Alibaba and Ford form technology-based alliance

Lloyd Doyle
December 7, 2017

The Alibaba partnership is the latest in a series of partnerships and initiatives in recent months in which Ford amplifies its presence in China.

It is further evidence of a new strategy being pursued by Ford boss Jim Hackett, who took over the reins as chief executive from Mark Fields earlier this year. "The multi-pronged "letter of intent" will investigate leveraging Alibaba's Tmall online store to sell new vehicles, as well as its new "'auto vending machine' store concept", an idea that sounds more than a bit like what used car retailer Carvana has pioneered with increasing success.

Ford believed dealers were likely to agree to this direct retailing model because they would still get to service cars sold through Tmall, the Ford source said.

Ford and Alibaba will initially focus on digital solutions for new retail opportunities at various stages of the automotive ownership cycle.

Hackett added that Ford's goal is to become the most trusted mobility firm of the world, designing smart cars for a smart world.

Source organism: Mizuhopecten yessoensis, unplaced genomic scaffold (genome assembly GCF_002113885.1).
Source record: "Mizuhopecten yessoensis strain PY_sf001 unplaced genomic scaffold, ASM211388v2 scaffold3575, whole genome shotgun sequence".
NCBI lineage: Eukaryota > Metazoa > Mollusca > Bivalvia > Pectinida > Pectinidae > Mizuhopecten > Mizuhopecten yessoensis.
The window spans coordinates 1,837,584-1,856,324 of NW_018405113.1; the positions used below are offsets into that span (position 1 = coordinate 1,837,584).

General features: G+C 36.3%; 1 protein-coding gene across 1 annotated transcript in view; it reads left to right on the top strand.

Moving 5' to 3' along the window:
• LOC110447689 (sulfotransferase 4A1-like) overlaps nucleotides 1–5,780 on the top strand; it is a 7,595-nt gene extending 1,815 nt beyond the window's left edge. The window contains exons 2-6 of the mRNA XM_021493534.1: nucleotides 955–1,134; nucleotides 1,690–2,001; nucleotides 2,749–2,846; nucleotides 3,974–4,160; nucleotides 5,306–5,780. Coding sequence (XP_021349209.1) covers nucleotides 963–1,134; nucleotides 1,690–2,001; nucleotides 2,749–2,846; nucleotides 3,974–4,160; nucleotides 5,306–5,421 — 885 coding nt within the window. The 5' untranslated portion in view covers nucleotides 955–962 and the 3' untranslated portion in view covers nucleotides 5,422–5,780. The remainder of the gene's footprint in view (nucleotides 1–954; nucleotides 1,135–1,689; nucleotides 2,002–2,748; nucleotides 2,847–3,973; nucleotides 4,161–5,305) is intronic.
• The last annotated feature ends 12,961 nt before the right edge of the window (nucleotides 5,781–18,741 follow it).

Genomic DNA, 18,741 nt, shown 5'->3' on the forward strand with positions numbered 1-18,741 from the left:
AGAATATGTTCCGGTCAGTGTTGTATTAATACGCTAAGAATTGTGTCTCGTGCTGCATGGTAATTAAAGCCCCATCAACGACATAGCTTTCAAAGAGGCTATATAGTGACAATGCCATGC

In October alone, 77,000 full electric vehicles were manufactured and an equal number of them were sold, up more than 76 percent and 95 percent respectively. The cars would then be maintained and repaired by these franchise locations.

The move, though, could be potentially problematic for dealers, some industry experts said.

"The scope of alliance is fairly broad and vague at this point, but a large chunk of the" strategic collaboration" appears to be based around developing a direct sales channel to reach consumers in China.

Speaking to Reuters, head of Shanghai-based consultancy Automotive Foresight, Yale Zhang, said it will hurt traditional dealers. "Retail innovation is great, but it is by its nature disruptive and can't keep everybody happy".

The danger is that the dealers lose out not only on a lot of vehicle sales but also the potentially lucrative auto financing aspect of their traditional business.

According to Alibaba, consumers can use their phones to browse through the cars garaged in the store and choose to either immediately buy one or test drive it. People like to touch, feel and drive cars before they buy them, but yet doing basic research and purchasing online is more productive than visiting multiple showrooms. Getting a test drive via the internet could change that, though.

Other reports by Iphone Fresh

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